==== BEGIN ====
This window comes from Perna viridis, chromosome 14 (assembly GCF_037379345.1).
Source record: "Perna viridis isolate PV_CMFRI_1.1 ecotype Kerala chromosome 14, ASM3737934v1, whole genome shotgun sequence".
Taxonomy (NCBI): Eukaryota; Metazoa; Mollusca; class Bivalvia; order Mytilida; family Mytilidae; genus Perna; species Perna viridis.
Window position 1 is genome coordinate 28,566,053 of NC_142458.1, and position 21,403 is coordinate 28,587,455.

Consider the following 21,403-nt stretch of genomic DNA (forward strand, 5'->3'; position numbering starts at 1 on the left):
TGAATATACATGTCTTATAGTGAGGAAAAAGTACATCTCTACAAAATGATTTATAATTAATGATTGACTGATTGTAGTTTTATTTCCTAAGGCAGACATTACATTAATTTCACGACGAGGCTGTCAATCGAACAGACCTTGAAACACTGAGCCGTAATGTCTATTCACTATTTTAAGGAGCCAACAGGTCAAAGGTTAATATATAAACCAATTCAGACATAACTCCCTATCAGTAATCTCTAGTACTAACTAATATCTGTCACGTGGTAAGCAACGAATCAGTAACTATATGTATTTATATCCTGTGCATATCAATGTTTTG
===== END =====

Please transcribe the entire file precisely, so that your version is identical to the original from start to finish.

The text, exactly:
This window comes from Perna viridis, chromosome 14 (assembly GCF_037379345.1).
Source record: "Perna viridis isolate PV_CMFRI_1.1 ecotype Kerala chromosome 14, ASM3737934v1, whole genome shotgun sequence".
Taxonomy (NCBI): Eukaryota; Metazoa; Mollusca; class Bivalvia; order Mytilida; family Mytilidae; genus Perna; species Perna viridis.
Window position 1 is genome coordinate 28,566,053 of NC_142458.1, and position 21,403 is coordinate 28,587,455.

Consider the following 21,403-nt stretch of genomic DNA (forward strand, 5'->3'; position numbering starts at 1 on the left):
TGAATATACATGTCTTATAGTGAGGAAAAAGTACATCTCTACAAAATGATTTATAATTAATGATTGACTGATTGTAGTTTTATTTCCTAAGGCAGACATTACATTAATTTCACGACGAGGCTGTCAATCGAACAGACCTTGAAACACTGAGCCGTAATGTCTATTCACTATTTTAAGGAGCCAACAGGTCAAAGGTTAATATATAAACCAATTCAGACATAACTCCCTATCAGTAATCTCTAGTACTAACTAATATCTGTCACGTGGTAAGCAACGAATCAGTAACTATATGTATTTATATCCTGTGCATATCAATGTTTTG